That’s a discussion for another day and for which I’m excitedly accumulating notes and instructive readings like this article: “Bayes and the Law4; and this book: Bayesian Data Analysis5; and many others.

UPDATE 4/27/20: A big thanks to the VSauce2 channel for linking this post as a source in their explanation of this problem! Check it out: “The Easiest Problem Everyone Gets Wrong.”

Post Script & Bonus Question:

Just as I was about to send this post to press, I discovered Allen Downey’s blog, Probably Overthinking It. Downey is author of the Think X series (e.g., Think Bayes; looks good, though I haven’t read it, partly because I don’t know Python, which seems to be a prereq—maybe it’s time to learn!). In a blog post, he poses a problem formally similar to Bertrand’s Box Paradox:

Suppose there are two full bowls of cookies. Bowl #1 has 10 chocolate chip and 30 plain cookies, while bowl #2 has 20 of each. Our friend Fred picks a bowl at random, and then picks a cookie at random. We may assume there is no reason to believe Fred treats one bowl differently from another, likewise for the cookies. The cookie turns out to be a plain one. How probable is it that Fred picked it out of Bowl #1?

Find that, plus a trickier variation involving M&M’s, here: “My Favorite Bayes’s Theorem Problems.” Solutions are in a separate post: “All Your Bayes Are Belong to Us!” I found his solution to the the M&M’s problem especially instructive—without giving too much away: his formulation of the hypotheses allowed for tidy calculations that could have otherwise been cluttered. (The post includes some other problems I haven’t looked at yet.)

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#### Footnotes:

1. For fun, here’s yet another way to do the tree, in which we toss out box SS and update boxes GG and SG each to 1/2. Notice that so long as the initial numbers leading to GG and SG are the same (except for 0), they cancel out and you end up with 1/(3/2), just as we did in the previous diagram.

2. We can also achieve this by renormalizing the GG and SG probabilities so they add to 1; i.e., by making each 1/2, which we can do once we’ve removed SS from the picture.
3. This is just like when you can treat “the die didn’t land 1” as either P(~1) = (1 – P(1)) = (1 – 1/6) = 5/6; or as P(2) + P(3) + P(4) + P(5) + P(6) = 1/6 + 1/6 + 1/6 + 1/6 + 1/6 = 5/6. Notice, again, that P(1) + P(2 or 3 or 4 or 5 or 6) = P(1 or ~1) = 6/6 = 1.
4. by Norman Fenton, Martin Neil, Daniel Berger (Annu Rev Stat Appl. 2016 Jun; 3: 51–77. Published online 2016 Mar 9. doi: 10.1146/annurev-statistics-041715-033428)
5. 3rd edition (2013) by Andrew Gelman, John B. Carlin, Hal S. Stern, David B. Dunson, Aki Vehtari, Donald B. Rubin.

## 5 Replies to “Bertrand’s Box Paradox (with and Without Bayes’ Theorem)”

1. Steven Custadero says:

Fantastic work. I am still digesting the complicated and the simple Bayes approach. Good job!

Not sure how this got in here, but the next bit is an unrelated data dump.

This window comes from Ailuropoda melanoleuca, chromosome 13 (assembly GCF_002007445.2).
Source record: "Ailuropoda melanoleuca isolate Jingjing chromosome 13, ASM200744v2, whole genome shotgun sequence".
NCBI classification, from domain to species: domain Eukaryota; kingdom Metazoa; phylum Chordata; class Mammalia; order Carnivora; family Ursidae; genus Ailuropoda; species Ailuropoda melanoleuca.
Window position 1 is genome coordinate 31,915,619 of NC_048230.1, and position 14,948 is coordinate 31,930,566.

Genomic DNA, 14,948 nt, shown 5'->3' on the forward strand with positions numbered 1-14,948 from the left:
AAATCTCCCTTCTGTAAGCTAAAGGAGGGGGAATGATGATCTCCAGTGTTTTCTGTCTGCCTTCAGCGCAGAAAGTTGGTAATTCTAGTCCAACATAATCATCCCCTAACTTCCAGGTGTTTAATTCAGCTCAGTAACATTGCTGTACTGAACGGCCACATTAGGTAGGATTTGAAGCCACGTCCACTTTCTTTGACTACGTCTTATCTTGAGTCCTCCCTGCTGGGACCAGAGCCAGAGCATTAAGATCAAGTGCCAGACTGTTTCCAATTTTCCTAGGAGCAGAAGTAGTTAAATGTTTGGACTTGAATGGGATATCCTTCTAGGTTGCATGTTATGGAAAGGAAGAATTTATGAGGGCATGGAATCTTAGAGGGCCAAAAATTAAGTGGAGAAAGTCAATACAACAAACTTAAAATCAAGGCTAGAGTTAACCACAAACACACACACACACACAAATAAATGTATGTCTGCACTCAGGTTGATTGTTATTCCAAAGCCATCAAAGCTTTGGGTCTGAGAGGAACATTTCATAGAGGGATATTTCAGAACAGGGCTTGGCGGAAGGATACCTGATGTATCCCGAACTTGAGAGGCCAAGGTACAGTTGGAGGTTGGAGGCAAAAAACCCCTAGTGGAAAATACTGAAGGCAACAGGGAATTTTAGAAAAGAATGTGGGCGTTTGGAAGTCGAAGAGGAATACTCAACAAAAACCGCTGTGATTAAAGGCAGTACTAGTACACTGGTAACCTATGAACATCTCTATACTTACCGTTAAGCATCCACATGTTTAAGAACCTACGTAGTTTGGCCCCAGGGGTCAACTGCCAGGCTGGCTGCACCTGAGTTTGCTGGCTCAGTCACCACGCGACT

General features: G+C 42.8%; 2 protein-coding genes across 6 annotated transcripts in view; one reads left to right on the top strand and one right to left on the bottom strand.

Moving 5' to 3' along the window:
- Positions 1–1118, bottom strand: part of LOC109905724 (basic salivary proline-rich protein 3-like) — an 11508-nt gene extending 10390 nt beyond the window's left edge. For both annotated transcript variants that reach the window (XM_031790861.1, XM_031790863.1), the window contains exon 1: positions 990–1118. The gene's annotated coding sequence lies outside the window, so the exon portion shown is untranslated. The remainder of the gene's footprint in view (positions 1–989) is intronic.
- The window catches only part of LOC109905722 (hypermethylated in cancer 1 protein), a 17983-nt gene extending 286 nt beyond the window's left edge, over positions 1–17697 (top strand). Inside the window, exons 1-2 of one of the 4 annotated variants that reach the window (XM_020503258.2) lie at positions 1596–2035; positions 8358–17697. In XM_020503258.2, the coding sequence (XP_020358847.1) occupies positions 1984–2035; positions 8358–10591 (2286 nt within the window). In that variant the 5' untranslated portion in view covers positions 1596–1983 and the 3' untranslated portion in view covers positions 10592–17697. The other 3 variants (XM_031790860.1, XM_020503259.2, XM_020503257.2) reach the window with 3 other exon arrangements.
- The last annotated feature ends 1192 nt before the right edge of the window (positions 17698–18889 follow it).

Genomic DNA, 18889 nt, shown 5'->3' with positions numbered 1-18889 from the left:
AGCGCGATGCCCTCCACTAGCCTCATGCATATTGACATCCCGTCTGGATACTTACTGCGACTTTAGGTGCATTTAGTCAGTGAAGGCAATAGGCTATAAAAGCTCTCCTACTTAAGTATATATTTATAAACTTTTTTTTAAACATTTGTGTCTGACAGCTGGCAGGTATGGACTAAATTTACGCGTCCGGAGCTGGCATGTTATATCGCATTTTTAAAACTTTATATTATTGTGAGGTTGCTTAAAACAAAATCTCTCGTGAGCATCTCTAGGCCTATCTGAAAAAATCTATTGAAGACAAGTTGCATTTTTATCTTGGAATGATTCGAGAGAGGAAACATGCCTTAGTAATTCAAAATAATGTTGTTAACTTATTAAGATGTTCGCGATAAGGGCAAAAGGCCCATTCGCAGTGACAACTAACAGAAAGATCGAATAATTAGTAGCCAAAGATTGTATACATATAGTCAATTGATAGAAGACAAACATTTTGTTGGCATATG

1. Dan Jacob Wallace says:

Thanks for reading and for the feedback!

2. Tameka Hestet says:

I have this box with the inscription Raton ET Bertran on the top of it. Giving to me from my grandmother cause I like to put my lil rings and niknaks in it.I just wanted to know what is it?

1. Dan Jacob Wallace says:

Hi Tameka — That sounds like a reference to the play Bertrand et Raton by Eugène Scribe.

3. Jeff Jo says:

What Bertrand called the “paradox” isn’t the problem itself, it is how you can demonstrate that the answer “1/2” can’t be right.

Suppose, instead of picking a coin at random and revealing it, say I pick a coin at random and take it out of the box without revealing it. What it the probability that the coin still in the box is the same kind?

If I were to reveal it, and it turns out to be gold, we have the same original problem. If I were reveal it, and it turns out to be silver, we have an identical problem that must have the same answer. Since those are the only possibilities, and they have the same answer, we don’t need to look at the coin to answer the question. The answer to my question is the same as the answer to the original problem.

If that answer is 1/2, we have a problem. The probability that a random box has two identical coins is 2/3, not 1/2. Taking a coin out, without looking at it, cannot change that. By reductio ad absurdum, the answer 1/2 can’t be right. Note that if I look at both coins, and tell you that I will intentionally take out a gold one if I can, then the probability does change to 1/2

This approach can be applied to other problems, invalidating what are sometimes accepted as correct answers. Mr. Jones has two children, and we are told that at least one is a boy. What is the probability that he has two boys? Many “experts” will say it is 1/3; Bertrand’s Paradox says that can’t be right. An identically-worded problem that uses “girl” in place of “boy” has to have the same answer. The chances that a two-child family has two children of the same gender is 1/2. Learning the gender of one can’t change that, unless somebody looked at both with the explicit intent to say “at least one is a boy” if possible.